Tag Archives: stones

Little Tern Season

It’s that wonderful time of the year again, when the Little Terns have returned to the beaches of The Breaches along the coast between Kilcoole and Newcastle. The main nesting areas have been fenced off by Birdwatch Ireland to protect them from predators and human beings and their pet dogs, who would otherwise walk unwittingly all over the nest sites and do terrible destruction:

And with them are many other wonderful birds. Here is one of my favourites, the Ringed Plover, which will feign injury to lure a predator, or suspected predator away from its nest site:

White is a very popular colour with shorebirds, largely because it affords them a degree of camouflage while hunting and/or nesting. Here is another beautiful species, the Oystercatcher, which has arguably the nicest call of any shorebird or seabird:

Although this bird looks bright and bold against the sea, when it lies down on the pebbles of the beach it becomes almost invisible, especially at a distance.

The terns themselves are bold and beautiful birds, and will attack you if you get too close to any nests:

However, as they come in to land on the beach the terns seem to vanish, and even at close range are very difficult to see, which is why the Birdwatch Ireland wardens mark the nests by numbering large stones:

You have to look hard to see this tern, but you can do it.

If you really want to see this spectacular sight then now is the time: taking Kilcoole Station as your starting point walk along the sandy path towards the thickets of Sea Buckthorn which is located just to the north of the nest site, which is permanently guarded at this time of year.

Also keep an eye out for more common birds, which you can get very close to, especially along the railway fences. Here is a beautiful swallow which I saw, which most people outside of the British Isles will know as the Barn Swallow:

The Coastal Frontier

Loads of people will have been down at the beach over this warm sunny long-weekend. The shore is a strange place, a part of civilisation,of course, but only a few feet from a world completely beyond human control, a true wilderness. A few days ago I found a Lesser Spotted Dogfish just beyond the receding tide. It was unusual primarily because it had two massive holes punched through it, one exiting on the other side of its body. By the distance between both puncture marks I realised this was almost certainly the work of a large seal.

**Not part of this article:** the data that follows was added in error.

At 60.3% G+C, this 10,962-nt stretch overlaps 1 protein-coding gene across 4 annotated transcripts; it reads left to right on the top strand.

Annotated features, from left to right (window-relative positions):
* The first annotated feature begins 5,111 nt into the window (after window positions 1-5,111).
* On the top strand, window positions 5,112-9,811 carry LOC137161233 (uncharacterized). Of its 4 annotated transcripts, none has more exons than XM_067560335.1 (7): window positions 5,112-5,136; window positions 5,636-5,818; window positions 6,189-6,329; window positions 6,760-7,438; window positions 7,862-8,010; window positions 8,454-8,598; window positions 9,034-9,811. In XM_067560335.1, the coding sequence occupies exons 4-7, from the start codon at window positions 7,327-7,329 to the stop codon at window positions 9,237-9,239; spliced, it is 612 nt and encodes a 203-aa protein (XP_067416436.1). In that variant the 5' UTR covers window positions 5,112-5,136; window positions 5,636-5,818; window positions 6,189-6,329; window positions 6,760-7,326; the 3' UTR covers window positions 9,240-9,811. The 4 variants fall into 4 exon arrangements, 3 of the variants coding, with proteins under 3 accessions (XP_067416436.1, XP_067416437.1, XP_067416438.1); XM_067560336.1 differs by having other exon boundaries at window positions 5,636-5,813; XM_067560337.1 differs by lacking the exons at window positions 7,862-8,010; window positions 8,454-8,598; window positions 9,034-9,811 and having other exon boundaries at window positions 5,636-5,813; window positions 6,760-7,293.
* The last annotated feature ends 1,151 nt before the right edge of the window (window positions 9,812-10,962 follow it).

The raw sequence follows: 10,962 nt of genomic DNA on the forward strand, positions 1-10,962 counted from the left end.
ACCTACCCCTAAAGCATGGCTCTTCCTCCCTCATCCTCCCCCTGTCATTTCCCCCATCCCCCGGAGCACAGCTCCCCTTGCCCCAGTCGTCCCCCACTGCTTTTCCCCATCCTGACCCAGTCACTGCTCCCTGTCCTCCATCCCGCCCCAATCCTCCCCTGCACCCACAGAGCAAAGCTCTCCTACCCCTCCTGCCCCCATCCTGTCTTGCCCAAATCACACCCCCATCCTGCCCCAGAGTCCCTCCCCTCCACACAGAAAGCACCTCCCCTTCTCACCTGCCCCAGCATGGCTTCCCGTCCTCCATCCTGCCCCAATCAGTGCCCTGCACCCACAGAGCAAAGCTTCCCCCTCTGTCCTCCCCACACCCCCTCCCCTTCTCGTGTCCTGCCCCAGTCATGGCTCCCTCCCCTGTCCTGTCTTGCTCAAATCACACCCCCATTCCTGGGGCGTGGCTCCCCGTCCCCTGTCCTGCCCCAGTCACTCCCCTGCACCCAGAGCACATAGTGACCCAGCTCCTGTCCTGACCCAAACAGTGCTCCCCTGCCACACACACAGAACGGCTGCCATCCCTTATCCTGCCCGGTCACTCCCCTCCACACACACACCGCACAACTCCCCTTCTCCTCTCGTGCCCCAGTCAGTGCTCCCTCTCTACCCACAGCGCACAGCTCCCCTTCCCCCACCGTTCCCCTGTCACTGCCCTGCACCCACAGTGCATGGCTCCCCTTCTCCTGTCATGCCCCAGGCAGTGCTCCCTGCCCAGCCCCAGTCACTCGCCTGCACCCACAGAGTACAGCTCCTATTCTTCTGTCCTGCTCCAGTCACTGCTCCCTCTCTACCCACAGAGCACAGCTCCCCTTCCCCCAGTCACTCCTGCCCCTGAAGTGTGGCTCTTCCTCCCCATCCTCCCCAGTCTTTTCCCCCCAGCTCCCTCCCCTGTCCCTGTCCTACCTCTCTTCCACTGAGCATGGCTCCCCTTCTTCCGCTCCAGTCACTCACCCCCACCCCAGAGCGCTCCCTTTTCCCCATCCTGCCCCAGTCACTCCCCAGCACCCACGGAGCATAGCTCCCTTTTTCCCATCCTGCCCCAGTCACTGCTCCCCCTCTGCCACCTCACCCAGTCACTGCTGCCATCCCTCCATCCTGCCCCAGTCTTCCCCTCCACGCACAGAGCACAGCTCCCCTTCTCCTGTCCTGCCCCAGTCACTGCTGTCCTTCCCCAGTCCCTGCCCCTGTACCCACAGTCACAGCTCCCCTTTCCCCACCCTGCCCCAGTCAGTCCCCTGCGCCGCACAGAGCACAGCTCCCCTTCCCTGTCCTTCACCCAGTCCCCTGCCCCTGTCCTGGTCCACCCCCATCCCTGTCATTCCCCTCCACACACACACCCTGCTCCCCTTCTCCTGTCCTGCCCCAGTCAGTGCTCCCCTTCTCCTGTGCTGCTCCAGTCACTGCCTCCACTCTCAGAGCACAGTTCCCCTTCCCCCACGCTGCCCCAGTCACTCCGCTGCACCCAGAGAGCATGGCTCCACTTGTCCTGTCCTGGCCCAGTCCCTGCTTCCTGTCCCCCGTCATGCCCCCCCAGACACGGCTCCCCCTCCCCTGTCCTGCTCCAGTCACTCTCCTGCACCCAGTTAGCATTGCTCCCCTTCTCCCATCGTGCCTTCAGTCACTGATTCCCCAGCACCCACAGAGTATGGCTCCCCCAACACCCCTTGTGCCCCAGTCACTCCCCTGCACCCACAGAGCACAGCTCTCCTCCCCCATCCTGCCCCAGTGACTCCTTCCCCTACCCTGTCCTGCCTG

The Lesser Spotted Dogfish with two holes punched through its flanks like bullet-wounds.
The Lesser Spotted Dogfish with two holes punched through its flanks like bullet-wounds.

In olden times, centuries ago, almost all sharks were referred to as ‘dogfish’. Ironically, the only sharks to retain this name belong to a family known as ‘cat sharks’. The Lesser Spotted Dogfish is now sometimes referred to as the Lesser Spotted Cat Shark. The following day I spotted the enormous head of a Grey seal bull near the shore, and immediately realised it must have been the killer of the dogfish, the huge puncture wounds having been caused by the seal’s awesome canine teeth. Dogfish have skin like sandpaper, and are virtually indigestible if eaten whole by any animal, except another shark, so this explains why it was left relatively unharmed and intact, despite its violent death.

As I walked along the shingle beach, shortly afterwards, I was astounded to find a Common Starfish, still alive, trying to crawl back to the sea, which was ebbing down the beach. I have found starfish often, but never alive on the shingle in Wicklow.

The starfish as I found it, trying to make its way back to sea on the hundreds of little feet on its underside.
The starfish as I found it, trying to make its way back to sea on the hundreds of little feet on its underside.

I lifted the little creature up on the palm of my hand and found it was clinging to small pebbles. However, I soon returned it to the sea, where it hopefully managed to settle on the sea floor safely once again.

The starfish on my hand, during the rescue.
The starfish on my hand, during the rescue.